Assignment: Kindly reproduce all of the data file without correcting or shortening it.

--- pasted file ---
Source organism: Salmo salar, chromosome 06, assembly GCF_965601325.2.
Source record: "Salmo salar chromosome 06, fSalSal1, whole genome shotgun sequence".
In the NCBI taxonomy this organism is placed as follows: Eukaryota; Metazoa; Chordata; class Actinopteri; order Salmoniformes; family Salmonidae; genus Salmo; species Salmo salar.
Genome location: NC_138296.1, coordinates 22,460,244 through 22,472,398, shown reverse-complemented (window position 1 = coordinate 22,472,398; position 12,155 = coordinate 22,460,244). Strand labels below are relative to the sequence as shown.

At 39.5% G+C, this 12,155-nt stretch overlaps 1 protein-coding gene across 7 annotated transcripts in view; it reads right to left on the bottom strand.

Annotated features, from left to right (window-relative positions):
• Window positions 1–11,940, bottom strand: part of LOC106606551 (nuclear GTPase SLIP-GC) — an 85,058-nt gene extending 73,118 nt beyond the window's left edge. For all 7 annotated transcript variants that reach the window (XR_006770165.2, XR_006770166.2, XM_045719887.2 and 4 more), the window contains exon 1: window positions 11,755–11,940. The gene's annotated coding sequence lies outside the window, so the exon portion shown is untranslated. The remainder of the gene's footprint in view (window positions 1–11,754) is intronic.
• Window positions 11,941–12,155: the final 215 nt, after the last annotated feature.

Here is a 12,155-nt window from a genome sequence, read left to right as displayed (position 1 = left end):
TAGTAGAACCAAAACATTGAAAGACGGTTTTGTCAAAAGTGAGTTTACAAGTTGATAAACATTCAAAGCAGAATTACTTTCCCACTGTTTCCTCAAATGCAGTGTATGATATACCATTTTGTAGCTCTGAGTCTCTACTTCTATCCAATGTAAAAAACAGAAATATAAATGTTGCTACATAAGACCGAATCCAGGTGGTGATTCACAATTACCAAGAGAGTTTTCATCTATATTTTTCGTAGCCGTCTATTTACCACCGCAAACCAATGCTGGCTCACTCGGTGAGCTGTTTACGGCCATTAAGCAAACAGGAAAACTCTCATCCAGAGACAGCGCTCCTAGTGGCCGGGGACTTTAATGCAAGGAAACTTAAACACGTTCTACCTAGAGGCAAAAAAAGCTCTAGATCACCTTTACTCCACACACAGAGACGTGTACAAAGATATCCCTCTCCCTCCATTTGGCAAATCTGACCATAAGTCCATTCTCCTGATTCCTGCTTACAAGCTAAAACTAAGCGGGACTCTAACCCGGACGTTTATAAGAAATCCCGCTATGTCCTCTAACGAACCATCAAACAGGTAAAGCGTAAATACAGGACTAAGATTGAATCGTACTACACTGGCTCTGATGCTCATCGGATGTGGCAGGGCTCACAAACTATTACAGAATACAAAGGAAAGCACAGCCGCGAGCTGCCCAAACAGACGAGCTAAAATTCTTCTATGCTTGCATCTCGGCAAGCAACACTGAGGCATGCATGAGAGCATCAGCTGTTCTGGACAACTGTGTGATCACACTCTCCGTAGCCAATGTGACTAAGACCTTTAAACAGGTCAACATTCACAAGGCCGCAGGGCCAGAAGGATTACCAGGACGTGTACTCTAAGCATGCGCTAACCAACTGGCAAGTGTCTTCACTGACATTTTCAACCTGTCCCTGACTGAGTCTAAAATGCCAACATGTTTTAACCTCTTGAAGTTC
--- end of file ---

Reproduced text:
Source organism: Salmo salar, chromosome 06, assembly GCF_965601325.2.
Source record: "Salmo salar chromosome 06, fSalSal1, whole genome shotgun sequence".
In the NCBI taxonomy this organism is placed as follows: Eukaryota; Metazoa; Chordata; class Actinopteri; order Salmoniformes; family Salmonidae; genus Salmo; species Salmo salar.
Genome location: NC_138296.1, coordinates 22,460,244 through 22,472,398, shown reverse-complemented (window position 1 = coordinate 22,472,398; position 12,155 = coordinate 22,460,244). Strand labels below are relative to the sequence as shown.

At 39.5% G+C, this 12,155-nt stretch overlaps 1 protein-coding gene across 7 annotated transcripts in view; it reads right to left on the bottom strand.

Annotated features, from left to right (window-relative positions):
• Window positions 1–11,940, bottom strand: part of LOC106606551 (nuclear GTPase SLIP-GC) — an 85,058-nt gene extending 73,118 nt beyond the window's left edge. For all 7 annotated transcript variants that reach the window (XR_006770165.2, XR_006770166.2, XM_045719887.2 and 4 more), the window contains exon 1: window positions 11,755–11,940. The gene's annotated coding sequence lies outside the window, so the exon portion shown is untranslated. The remainder of the gene's footprint in view (window positions 1–11,754) is intronic.
• Window positions 11,941–12,155: the final 215 nt, after the last annotated feature.

Here is a 12,155-nt window from a genome sequence, read left to right as displayed (position 1 = left end):
TAGTAGAACCAAAACATTGAAAGACGGTTTTGTCAAAAGTGAGTTTACAAGTTGATAAACATTCAAAGCAGAATTACTTTCCCACTGTTTCCTCAAATGCAGTGTATGATATACCATTTTGTAGCTCTGAGTCTCTACTTCTATCCAATGTAAAAAACAGAAATATAAATGTTGCTACATAAGACCGAATCCAGGTGGTGATTCACAATTACCAAGAGAGTTTTCATCTATATTTTTCGTAGCCGTCTATTTACCACCGCAAACCAATGCTGGCTCACTCGGTGAGCTGTTTACGGCCATTAAGCAAACAGGAAAACTCTCATCCAGAGACAGCGCTCCTAGTGGCCGGGGACTTTAATGCAAGGAAACTTAAACACGTTCTACCTAGAGGCAAAAAAAGCTCTAGATCACCTTTACTCCACACACAGAGACGTGTACAAAGATATCCCTCTCCCTCCATTTGGCAAATCTGACCATAAGTCCATTCTCCTGATTCCTGCTTACAAGCTAAAACTAAGCGGGACTCTAACCCGGACGTTTATAAGAAATCCCGCTATGTCCTCTAACGAACCATCAAACAGGTAAAGCGTAAATACAGGACTAAGATTGAATCGTACTACACTGGCTCTGATGCTCATCGGATGTGGCAGGGCTCACAAACTATTACAGAATACAAAGGAAAGCACAGCCGCGAGCTGCCCAAACAGACGAGCTAAAATTCTTCTATGCTTGCATCTCGGCAAGCAACACTGAGGCATGCATGAGAGCATCAGCTGTTCTGGACAACTGTGTGATCACACTCTCCGTAGCCAATGTGACTAAGACCTTTAAACAGGTCAACATTCACAAGGCCGCAGGGCCAGAAGGATTACCAGGACGTGTACTCTAAGCATGCGCTAACCAACTGGCAAGTGTCTTCACTGACATTTTCAACCTGTCCCTGACTGAGTCTAAAATGCCAACATGTTTTAACCTCTTGAAGTTC